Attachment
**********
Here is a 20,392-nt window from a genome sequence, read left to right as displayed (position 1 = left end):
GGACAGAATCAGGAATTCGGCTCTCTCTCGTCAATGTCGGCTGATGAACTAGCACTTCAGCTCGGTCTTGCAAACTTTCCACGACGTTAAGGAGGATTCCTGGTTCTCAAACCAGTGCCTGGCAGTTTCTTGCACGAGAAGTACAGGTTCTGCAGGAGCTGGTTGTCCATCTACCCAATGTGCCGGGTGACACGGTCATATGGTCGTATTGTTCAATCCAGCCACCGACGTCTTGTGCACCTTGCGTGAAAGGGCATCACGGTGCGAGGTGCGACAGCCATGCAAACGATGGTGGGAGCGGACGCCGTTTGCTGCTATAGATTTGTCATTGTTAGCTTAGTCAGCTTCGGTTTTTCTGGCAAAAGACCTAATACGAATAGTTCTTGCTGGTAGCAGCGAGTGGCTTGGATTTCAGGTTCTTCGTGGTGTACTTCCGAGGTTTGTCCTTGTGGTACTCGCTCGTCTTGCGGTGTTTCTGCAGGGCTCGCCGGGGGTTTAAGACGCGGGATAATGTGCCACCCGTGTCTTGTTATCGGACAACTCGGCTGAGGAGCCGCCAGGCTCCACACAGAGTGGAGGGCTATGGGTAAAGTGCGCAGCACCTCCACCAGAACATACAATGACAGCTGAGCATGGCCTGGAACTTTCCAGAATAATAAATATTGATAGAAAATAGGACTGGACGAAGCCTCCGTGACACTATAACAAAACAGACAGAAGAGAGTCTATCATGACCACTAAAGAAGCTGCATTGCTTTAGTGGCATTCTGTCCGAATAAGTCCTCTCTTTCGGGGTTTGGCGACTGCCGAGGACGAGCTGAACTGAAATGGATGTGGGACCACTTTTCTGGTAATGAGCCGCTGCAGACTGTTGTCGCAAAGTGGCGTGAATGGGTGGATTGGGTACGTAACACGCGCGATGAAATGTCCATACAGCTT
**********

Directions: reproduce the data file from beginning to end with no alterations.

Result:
Here is a 20,392-nt window from a genome sequence, read left to right as displayed (position 1 = left end):
GGACAGAATCAGGAATTCGGCTCTCTCTCGTCAATGTCGGCTGATGAACTAGCACTTCAGCTCGGTCTTGCAAACTTTCCACGACGTTAAGGAGGATTCCTGGTTCTCAAACCAGTGCCTGGCAGTTTCTTGCACGAGAAGTACAGGTTCTGCAGGAGCTGGTTGTCCATCTACCCAATGTGCCGGGTGACACGGTCATATGGTCGTATTGTTCAATCCAGCCACCGACGTCTTGTGCACCTTGCGTGAAAGGGCATCACGGTGCGAGGTGCGACAGCCATGCAAACGATGGTGGGAGCGGACGCCGTTTGCTGCTATAGATTTGTCATTGTTAGCTTAGTCAGCTTCGGTTTTTCTGGCAAAAGACCTAATACGAATAGTTCTTGCTGGTAGCAGCGAGTGGCTTGGATTTCAGGTTCTTCGTGGTGTACTTCCGAGGTTTGTCCTTGTGGTACTCGCTCGTCTTGCGGTGTTTCTGCAGGGCTCGCCGGGGGTTTAAGACGCGGGATAATGTGCCACCCGTGTCTTGTTATCGGACAACTCGGCTGAGGAGCCGCCAGGCTCCACACAGAGTGGAGGGCTATGGGTAAAGTGCGCAGCACCTCCACCAGAACATACAATGACAGCTGAGCATGGCCTGGAACTTTCCAGAATAATAAATATTGATAGAAAATAGGACTGGACGAAGCCTCCGTGACACTATAACAAAACAGACAGAAGAGAGTCTATCATGACCACTAAAGAAGCTGCATTGCTTTAGTGGCATTCTGTCCGAATAAGTCCTCTCTTTCGGGGTTTGGCGACTGCCGAGGACGAGCTGAACTGAAATGGATGTGGGACCACTTTTCTGGTAATGAGCCGCTGCAGACTGTTGTCGCAAAGTGGCGTGAATGGGTGGATTGGGTACGTAACACGCGCGATGAAATGTCCATACAGCTT